Finally, T. has severely shaken my belief in human beings. I knew already of the crazy and irrational excesses of religion, cults and various forms of denial. But to find someone who is this badly affected and who so staunchly denies so many aspects of basic reality is really disheartening. How can we hope for a brighter, more rational or moral future when humans are liable to become so totally stupefied?

Any help would be very much appreciated.
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Re: How to deal with TOTALLY irrational people?

#2  Postby paceetrate » Jul 18, 2010 3:54 am

Woocache wrote:
To return to my original question:
Do any of you know of effective strategies for dealing with people like T.? He is encased in nonsense, and I would like to make progress with him on at least one of his beliefs, I don't care which. What is the best way of proceeding?
I have in the past tried to be patient, but often I have failed.
I know, for example, that people rescued from cults are sometimes subjected to a 'deprogramming' procedure. Is there anything of the sort, or that has similar effects, that one can apply to people like T.?



How do you deal with someone like that?

You don't.

I know you said you didn't want to hear answers like that, but too bad, because they're the right answers. You can't make him change his mind. You've already done what you can for him, you've lead him to water, but you can't make him drink. It don't work like that. Either he'll untwist his fucked up brain on his own eventually, or he'll go to his grave with his delusions. Anything you do is just going to be twisted by him to support his delusions. You can't help people like him.

Finally, T. has severely shaken my belief in human beings. I knew already of the crazy and irrational excesses of religion, cults and various forms of denial. But to find someone who is this badly affected and who so staunchly denies so many aspects of basic reality is really disheartening. How can we hope for a brighter, more rational or moral future when humans are liable to become so totally stupefied?

Support the teaching of critical thinking in schools. You have to get them young.
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Re: How to deal with TOTALLY irrational people?

#3  Postby Thommo » Jul 18, 2010 4:03 am

If reason doesn't persuade someone, then what will? I dunno maybe you could threaten or torture him?

If he's not willing to listen to reason, there aren't a whole lot of options beyond the ones you don't want to hear, methinks.
jamest wrote:Taken as a whole, I've talked quite a lot of bollocks.
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Re: How to deal with TOTALLY irrational people?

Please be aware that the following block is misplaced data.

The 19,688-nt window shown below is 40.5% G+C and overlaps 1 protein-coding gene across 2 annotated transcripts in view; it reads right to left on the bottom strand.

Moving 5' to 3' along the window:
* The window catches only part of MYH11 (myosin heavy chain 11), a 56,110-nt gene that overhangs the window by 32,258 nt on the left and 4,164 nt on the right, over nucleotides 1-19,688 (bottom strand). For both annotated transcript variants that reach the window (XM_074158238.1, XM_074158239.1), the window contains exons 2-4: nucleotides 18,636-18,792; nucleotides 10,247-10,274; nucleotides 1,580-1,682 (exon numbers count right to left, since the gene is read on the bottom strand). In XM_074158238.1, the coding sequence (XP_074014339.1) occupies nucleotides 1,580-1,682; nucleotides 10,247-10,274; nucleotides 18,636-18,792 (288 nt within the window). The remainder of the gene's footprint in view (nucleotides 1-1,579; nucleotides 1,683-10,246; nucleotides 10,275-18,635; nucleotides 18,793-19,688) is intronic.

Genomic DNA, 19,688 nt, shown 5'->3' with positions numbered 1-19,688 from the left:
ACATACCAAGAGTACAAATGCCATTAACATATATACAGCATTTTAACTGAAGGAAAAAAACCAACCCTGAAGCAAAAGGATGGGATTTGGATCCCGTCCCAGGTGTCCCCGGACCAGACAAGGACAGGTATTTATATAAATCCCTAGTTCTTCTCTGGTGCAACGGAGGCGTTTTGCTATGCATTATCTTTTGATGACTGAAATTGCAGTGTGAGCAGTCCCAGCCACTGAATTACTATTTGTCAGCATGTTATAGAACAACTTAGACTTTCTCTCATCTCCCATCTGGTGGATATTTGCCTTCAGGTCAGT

#4  Postby tuco » Jul 18, 2010 4:20 am

Are you paid for dealing with them/him?

In my line of work I deal with people who could be classified as such and basically I try to deal with them as I deal with any other people, just have to exercise more empathy, understanding, tolerance, respect and patience - like when dealing with children for example -, than usual. The difference is that they are not children and I try not to impose on them nor command and control them as such.

Otherwise, whether you like it or not, if you are not paid for it I am not sure what makes it your job to deal with them, and I think they should be left alone. It is not a simplistic reply. Live and let live is a world view.

We have related proverbs: Kdo chce kam, pomozme mu tam which translates as something like : Wherever one wants, help her/him there, and Komu není rady, tomu není pomoci which translates as something like: Who does not listen to advices, cannot be helped.
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Re: How to deal with TOTALLY irrational people?

#5  Postby veniqe » Jul 18, 2010 4:25 am

Thommo wrote:If reason doesn't persuade someone, then what will? I dunno maybe you could threaten or torture him?

:lol:
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Re: How to deal with TOTALLY irrational people?

#6  Postby Mr.Samsa » Jul 18, 2010 4:44 am

This seems relevant:

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Sorry I have no advice though. You can't reason someone out of a position that they didn't reason themselves into. :dunno:
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Re: How to deal with TOTALLY irrational people?

#7  Postby byofrcs » Jul 18, 2010 5:28 am

Woocache wrote:Hi everybody.

My general question is this, but read on afterward for more details:

What is the best way of dealing with extremely irrational people?

.....


You laugh, and laugh. They are low-cost amusement. Of course it is possible that they are laughing at you too as they know that any crackpot theory makes you go ape and so they troll the internetz collecting whatever dumb idea is out there and then tell you they believe it.